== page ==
Leadership In War: Essential Lessons From Those Who Made History, by Andrew Roberts
It would be easy, just looking at the people who the author talks about in terms of their historymaking, to misjudge a book like this one. It should be noted, to be fair to the author, that the author looks at people who he does not necessarily like or approve of and draws lessons that are not necessarily positive. In discussing war leadership, moreover, the author does not only look at generals and focus on military history but he also looks at political leaders and provides a discussion of their dark arts as well. The author’s longtime interest in how war shapes the demands that are put on leaders and how it is that people can show their leadership in good or bad ways for the sake of the people that they lead makes this book a labor of love, but the book is not quite what many readers would automatically expect of it, and frequently the author finds it necessary to wage into the territory of engaging in discussions about matters like reputation and in interpreting the behavior of leaders through a look at their challenges and a discussion of the diplomatic and logistical concerns involved in leadership as well.
This book is a relatively short one at just over 200 pages and it is divided into nine chapters. The book begins with an introduction that discusses the conundrum of leadership and how it is that people can serve their people for good or ill based on the qualities that they possess and how these are revealed through war and other serious matters. The author then looks at a series of leaders and seeks to judge their impact and figure out their qualities, being mostly positive on Napoleon Bonaparte (1) and appreciative of the bravery (if not the character) of Horatio Nelson (2) and very praiseworthy about Winston Churchill (3) even if he did not succeed in preserving the British Empire. The author spends some time talking about the bad side of World War II leadership by giving very critical discussions of Hitler (4) and Stalin (5) before turning his attention again to those leaders whom he finds easier to praise, finding in George Marshall a very praiseworthy amount of personal modesty (6) and seeing Eisenhower (8) as a very diplomatic general whose tact was necessary to deal with the prima donnas that he had to wrestle together for victory. The author also shows the skill of Charles de Gualle in providing a way for France to recover honor (7) while closing with a chapter on the leadership of Thatcher (9) in the Falklands War, before ending with a look at a leadership paradigm that he views as more generally applicable to war leaders as a whole, before acknowledgements and notes.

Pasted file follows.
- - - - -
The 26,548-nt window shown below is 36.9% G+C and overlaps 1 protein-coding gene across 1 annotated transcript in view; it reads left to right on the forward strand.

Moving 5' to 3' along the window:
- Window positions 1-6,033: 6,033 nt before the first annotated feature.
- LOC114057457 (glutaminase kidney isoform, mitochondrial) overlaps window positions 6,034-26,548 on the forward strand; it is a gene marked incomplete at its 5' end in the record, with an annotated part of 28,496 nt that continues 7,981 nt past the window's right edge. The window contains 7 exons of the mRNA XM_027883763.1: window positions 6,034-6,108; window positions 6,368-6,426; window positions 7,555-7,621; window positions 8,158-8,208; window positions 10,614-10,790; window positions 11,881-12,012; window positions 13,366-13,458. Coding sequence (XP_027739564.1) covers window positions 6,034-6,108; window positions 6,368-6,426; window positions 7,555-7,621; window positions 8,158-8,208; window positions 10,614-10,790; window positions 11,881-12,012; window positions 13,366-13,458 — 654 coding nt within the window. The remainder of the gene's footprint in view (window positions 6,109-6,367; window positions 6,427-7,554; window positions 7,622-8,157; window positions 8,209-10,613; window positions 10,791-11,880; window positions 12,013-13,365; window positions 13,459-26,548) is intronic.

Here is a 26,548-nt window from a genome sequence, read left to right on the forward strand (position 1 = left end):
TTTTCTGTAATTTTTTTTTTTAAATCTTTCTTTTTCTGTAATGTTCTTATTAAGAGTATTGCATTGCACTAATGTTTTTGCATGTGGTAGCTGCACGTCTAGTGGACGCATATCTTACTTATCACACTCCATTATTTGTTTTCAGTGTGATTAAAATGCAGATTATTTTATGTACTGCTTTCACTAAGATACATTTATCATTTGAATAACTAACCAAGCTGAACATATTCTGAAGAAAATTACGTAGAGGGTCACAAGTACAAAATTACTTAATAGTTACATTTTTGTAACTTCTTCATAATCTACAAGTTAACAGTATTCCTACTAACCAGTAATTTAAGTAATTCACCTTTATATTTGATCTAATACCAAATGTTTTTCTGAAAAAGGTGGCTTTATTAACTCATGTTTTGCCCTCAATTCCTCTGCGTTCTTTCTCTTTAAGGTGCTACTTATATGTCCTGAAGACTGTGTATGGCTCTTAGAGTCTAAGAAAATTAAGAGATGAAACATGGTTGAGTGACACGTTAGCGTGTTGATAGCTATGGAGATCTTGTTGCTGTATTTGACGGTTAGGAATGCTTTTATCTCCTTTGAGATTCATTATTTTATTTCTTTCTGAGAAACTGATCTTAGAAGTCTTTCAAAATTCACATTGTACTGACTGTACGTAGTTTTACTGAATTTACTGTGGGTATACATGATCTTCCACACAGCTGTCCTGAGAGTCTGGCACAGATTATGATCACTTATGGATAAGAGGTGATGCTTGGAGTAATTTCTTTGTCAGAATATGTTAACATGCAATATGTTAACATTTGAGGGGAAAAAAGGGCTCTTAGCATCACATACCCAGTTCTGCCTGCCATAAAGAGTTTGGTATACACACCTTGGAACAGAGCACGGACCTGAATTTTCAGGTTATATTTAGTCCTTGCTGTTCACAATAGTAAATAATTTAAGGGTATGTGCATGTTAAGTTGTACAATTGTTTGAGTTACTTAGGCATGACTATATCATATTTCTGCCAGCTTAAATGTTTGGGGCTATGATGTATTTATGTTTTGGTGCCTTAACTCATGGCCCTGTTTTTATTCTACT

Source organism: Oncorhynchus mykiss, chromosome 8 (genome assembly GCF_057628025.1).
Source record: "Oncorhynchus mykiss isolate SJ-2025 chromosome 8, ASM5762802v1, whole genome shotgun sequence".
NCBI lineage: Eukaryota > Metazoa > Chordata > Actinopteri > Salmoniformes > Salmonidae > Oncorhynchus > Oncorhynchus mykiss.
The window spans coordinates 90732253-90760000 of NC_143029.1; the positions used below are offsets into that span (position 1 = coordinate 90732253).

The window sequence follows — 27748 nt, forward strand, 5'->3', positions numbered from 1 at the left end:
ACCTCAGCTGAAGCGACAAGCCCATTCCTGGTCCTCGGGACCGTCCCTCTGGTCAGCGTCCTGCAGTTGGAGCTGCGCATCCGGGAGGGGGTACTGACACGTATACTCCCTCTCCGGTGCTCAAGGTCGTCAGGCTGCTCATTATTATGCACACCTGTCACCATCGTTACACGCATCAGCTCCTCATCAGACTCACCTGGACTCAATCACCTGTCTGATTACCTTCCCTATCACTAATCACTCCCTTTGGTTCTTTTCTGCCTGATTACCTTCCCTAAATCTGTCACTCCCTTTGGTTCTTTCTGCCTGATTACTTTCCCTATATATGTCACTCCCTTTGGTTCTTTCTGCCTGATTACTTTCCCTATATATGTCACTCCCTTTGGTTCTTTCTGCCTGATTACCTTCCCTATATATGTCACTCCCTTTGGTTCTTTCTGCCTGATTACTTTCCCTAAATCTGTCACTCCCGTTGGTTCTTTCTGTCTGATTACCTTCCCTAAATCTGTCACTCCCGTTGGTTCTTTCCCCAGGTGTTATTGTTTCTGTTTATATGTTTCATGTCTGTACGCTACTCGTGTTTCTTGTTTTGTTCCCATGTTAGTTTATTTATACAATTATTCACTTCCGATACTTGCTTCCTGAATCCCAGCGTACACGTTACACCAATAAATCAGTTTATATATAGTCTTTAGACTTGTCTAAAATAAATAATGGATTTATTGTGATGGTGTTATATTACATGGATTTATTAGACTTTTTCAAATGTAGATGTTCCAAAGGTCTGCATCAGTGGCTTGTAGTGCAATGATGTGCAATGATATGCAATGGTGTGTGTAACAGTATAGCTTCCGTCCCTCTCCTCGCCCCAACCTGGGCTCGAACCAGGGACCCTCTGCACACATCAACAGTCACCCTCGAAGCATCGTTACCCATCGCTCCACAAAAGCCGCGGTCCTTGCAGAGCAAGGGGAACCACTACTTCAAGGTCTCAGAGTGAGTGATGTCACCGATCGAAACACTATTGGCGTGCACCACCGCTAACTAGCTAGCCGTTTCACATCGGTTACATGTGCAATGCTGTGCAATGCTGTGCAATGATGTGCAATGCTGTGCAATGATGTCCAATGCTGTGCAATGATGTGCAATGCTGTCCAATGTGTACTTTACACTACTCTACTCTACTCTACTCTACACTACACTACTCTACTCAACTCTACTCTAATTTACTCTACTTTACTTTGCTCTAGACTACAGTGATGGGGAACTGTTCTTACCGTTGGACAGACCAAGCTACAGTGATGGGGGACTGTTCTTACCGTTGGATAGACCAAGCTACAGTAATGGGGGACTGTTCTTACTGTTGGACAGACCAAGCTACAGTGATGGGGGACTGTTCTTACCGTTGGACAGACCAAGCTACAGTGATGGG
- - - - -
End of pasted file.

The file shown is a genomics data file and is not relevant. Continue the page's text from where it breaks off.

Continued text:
Overall, this is a solid work. If it is not exactly the last word one would want to read on either political or military leaders in war, and if it is highly skewed towards examples that would be familiar to those who are more fond of 20th century European and American history than I would be, it certainly does show a grasp of the nuance and complexity that is involved in effective leadership and provides a look at how this task has proven to be difficult for a great many people. The author also wades into the area of how leaders are to be judged as good and evil and how this relates to the effectiveness of leaders and the lessons that we draw from them. The author judges leaders by pragmatic means, and thus finds those leaders who engaged in the willful slaughter of many of their own people poorly, and also judges Hitler and Stalin as not only being wicked but also being lazy because they did not work as hard as Churchill and others (like FDR) did at motivating the people through powerful speeches and showing an obvious concern for the well-being of their people. But if Hitler and Stalin had been the sort of people who cared about the well-being of the people they misruled, they would not have been elite tier evil dictators in the first place.